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Force Magazine
Guest Column - Force Magazine
Those Were the Days
Being in command at the INS Trata was an experience far removed from a typical naval stint
Cmde K.P. Mathew (retd)
By Commodore K.P. Mathew (retd)

The defence services gives exposure to a wide variety of experiences. I came face to face with such variety when appointed in command of the shore establishment INS Trata in Mumbai in February 1982. This establishment had a history with a wide geographic spread all over Mumbai to go with it.

INS Trata housed the Naval Coast Battery. In the good old days such batteries with their large calibre long range guns protected the port from any intruding enemy ships. The coast batteries were originally a component of the Indian Army. In the Sixties they were all transferred to the Indian Navy.

The Mumbai coast battery had large calibre guns at Colaba Point which commanded the entrance to the harbour, on the islands of Middle Ground and Oyster Rock that formed part of the inner harbour and at Worli to the north along the coast. To logistically sustain these islands there was also a centre at Apollo Bunder with facilities for plying boats. The combined might of these gun batteries was to deter any sea-borne intruder with evil intentions on Mumbai. Each of these locations, besides gun emplacements in fortified structures, also had semi underground structures as magazines or protected storage places for gun ammunition. There were also tall observation and spotting towers meant to provide the inputs to control the firing. The whole get-up and layout was reminiscent of the classic Hollywood movie The Guns of Navarone.

By the time I took over command, the big guns had given way to missiles. Hence, INS Trata now sported a missile launcher at Colaba point which could launch surface to surface missiles. Being compact, it occupied only a small enclosure. All the other real estate got put to either alternate use or became relics of a bygone era with considerable land area spare and awaiting use. The Middle Ground came to house the Naval Museum, the Oyster Rock the navy detention quarters, Colaba Point area a training centre and so on. My appointment in command was connected to the last — the interim training centre for the newly inducted Rajput class of destroyers for which I had trained in erstwhile USSR and then served as commissioning crew.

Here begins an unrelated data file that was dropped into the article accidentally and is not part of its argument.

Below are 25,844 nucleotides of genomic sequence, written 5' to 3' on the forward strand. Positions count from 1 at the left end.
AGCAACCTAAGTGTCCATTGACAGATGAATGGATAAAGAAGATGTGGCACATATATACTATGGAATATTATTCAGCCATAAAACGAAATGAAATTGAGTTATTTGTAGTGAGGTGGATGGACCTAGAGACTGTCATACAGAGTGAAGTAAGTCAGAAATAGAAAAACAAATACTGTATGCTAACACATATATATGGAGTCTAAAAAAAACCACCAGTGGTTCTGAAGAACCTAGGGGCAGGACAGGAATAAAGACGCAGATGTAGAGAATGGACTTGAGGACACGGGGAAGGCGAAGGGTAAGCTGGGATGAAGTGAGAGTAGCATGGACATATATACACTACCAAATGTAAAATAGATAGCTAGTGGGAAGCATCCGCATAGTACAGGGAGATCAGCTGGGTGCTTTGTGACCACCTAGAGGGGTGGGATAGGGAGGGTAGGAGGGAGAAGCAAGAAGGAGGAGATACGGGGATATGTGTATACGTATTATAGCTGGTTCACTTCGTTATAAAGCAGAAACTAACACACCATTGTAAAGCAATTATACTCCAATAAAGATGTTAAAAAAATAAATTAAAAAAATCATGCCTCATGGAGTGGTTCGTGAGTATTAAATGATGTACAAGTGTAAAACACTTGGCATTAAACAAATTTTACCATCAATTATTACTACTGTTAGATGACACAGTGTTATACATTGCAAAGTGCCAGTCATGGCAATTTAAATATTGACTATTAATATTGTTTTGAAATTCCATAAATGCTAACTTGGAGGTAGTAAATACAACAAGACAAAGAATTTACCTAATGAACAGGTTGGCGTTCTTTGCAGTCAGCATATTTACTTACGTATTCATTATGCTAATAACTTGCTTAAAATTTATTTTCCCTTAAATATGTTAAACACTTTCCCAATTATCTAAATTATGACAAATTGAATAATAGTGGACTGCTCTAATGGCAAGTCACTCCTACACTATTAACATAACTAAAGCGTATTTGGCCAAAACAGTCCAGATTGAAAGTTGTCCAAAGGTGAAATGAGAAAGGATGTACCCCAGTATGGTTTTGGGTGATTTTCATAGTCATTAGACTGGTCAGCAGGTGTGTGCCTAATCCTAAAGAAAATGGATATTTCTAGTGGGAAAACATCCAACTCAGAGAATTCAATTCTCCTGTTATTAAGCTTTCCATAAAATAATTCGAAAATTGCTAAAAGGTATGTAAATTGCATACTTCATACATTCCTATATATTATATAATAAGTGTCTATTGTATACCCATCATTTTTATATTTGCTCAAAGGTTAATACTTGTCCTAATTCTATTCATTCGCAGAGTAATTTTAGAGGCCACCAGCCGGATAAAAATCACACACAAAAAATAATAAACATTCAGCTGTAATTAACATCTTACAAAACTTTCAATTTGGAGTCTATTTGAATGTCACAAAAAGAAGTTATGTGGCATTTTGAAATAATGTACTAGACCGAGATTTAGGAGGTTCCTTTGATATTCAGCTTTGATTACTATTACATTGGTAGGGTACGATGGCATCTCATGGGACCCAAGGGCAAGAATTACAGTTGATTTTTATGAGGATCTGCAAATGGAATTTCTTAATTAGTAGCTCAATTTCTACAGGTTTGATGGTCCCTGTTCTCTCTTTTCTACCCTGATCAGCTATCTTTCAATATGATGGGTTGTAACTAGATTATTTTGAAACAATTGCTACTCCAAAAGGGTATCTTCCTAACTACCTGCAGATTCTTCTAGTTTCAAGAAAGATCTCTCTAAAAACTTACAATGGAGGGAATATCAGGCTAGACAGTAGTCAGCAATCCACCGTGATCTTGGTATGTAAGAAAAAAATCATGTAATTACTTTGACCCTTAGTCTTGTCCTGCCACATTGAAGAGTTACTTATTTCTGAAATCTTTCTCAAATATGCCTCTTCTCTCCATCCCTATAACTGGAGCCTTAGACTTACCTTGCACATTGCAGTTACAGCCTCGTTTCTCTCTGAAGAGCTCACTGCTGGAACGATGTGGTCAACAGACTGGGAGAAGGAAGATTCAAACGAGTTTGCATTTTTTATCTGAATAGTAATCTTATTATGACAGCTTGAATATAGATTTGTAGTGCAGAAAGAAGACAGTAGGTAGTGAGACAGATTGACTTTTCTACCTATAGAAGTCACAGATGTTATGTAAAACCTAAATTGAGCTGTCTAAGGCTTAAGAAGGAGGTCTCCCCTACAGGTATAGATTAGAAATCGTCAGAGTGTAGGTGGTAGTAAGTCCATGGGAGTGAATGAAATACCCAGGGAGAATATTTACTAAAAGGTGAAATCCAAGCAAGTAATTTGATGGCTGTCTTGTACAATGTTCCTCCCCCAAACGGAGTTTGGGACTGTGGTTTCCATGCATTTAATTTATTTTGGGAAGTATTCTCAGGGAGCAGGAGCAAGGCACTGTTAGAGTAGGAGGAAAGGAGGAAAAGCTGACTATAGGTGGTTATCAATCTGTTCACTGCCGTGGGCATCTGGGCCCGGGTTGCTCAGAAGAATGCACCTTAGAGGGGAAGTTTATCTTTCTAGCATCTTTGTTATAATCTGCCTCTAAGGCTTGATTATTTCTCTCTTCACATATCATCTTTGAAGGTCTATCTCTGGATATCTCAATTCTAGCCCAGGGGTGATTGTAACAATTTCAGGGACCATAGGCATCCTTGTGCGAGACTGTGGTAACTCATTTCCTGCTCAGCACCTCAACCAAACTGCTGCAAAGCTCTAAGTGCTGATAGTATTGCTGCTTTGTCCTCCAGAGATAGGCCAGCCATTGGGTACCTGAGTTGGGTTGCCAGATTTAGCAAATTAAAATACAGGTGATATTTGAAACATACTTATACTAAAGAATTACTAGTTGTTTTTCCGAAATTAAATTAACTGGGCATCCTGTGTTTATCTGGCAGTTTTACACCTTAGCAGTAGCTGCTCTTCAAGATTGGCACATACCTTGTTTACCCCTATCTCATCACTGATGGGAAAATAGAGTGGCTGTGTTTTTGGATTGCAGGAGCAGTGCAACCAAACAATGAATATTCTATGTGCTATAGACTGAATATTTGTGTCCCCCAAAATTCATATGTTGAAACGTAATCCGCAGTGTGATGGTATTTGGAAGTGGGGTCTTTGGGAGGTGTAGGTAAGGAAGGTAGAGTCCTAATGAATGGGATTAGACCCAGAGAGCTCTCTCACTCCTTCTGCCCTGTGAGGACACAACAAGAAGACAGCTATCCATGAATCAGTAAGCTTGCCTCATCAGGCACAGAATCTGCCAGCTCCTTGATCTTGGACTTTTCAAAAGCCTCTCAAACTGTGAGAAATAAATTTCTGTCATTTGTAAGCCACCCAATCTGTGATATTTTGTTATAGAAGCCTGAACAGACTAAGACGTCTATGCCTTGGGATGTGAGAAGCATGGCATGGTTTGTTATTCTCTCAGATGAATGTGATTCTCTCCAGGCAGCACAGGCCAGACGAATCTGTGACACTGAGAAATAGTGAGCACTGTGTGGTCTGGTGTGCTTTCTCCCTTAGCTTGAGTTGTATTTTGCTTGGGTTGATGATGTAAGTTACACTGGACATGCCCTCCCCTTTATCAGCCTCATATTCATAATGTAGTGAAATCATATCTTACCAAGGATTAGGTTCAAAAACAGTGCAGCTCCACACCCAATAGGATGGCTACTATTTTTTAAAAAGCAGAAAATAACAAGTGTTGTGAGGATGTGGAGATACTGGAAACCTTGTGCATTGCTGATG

This command was nothing like any of my earlier tenures ashore. It came with an earmarked bungalow within the establishment. It was a beauty in all respects — spacious, at a height overlooking the bay, lawn in front to nurse a tot and leisurely watch the vessels moving in and out, surrounded by large old trees full of birds whose chirping at times, when they were in full flow, could make one raise one’s voice to be heard, and so on. Over the years the spare buildings and sheds had been put to some unorthodox use as well — viz a dairy housing buffaloes and a piggery. There were civilians employed to look after both the dairy and piggery. The milk from the dairy was distributed by home delivery in the morning and evening and pork meat once a week.

While the primary focus was on the training charter, all these other activities and operations also demanded attention, often in special or in an unconventional manner. The dairy and piggery output was never sufficient to satisfy the demand from the establishment’s own personnel but also those of the hierarchy above. It called for an intricate distribution matrix which could either be logically explained to those who could follow or end up thoroughly confusing the balance of the irate consumers. There were also the usual complaints on the quality of milk for which I ended up deputing an officer to the Aarey Milk Dairy to study and understand their system for ensuring both the optimum quality and of regularly maintaining such a standard. Post this exercise, a detailed circular was sent out to explain the Aarey system and how its provisions had been adopted for Trata Dairy.

INS Trata
INS Trata

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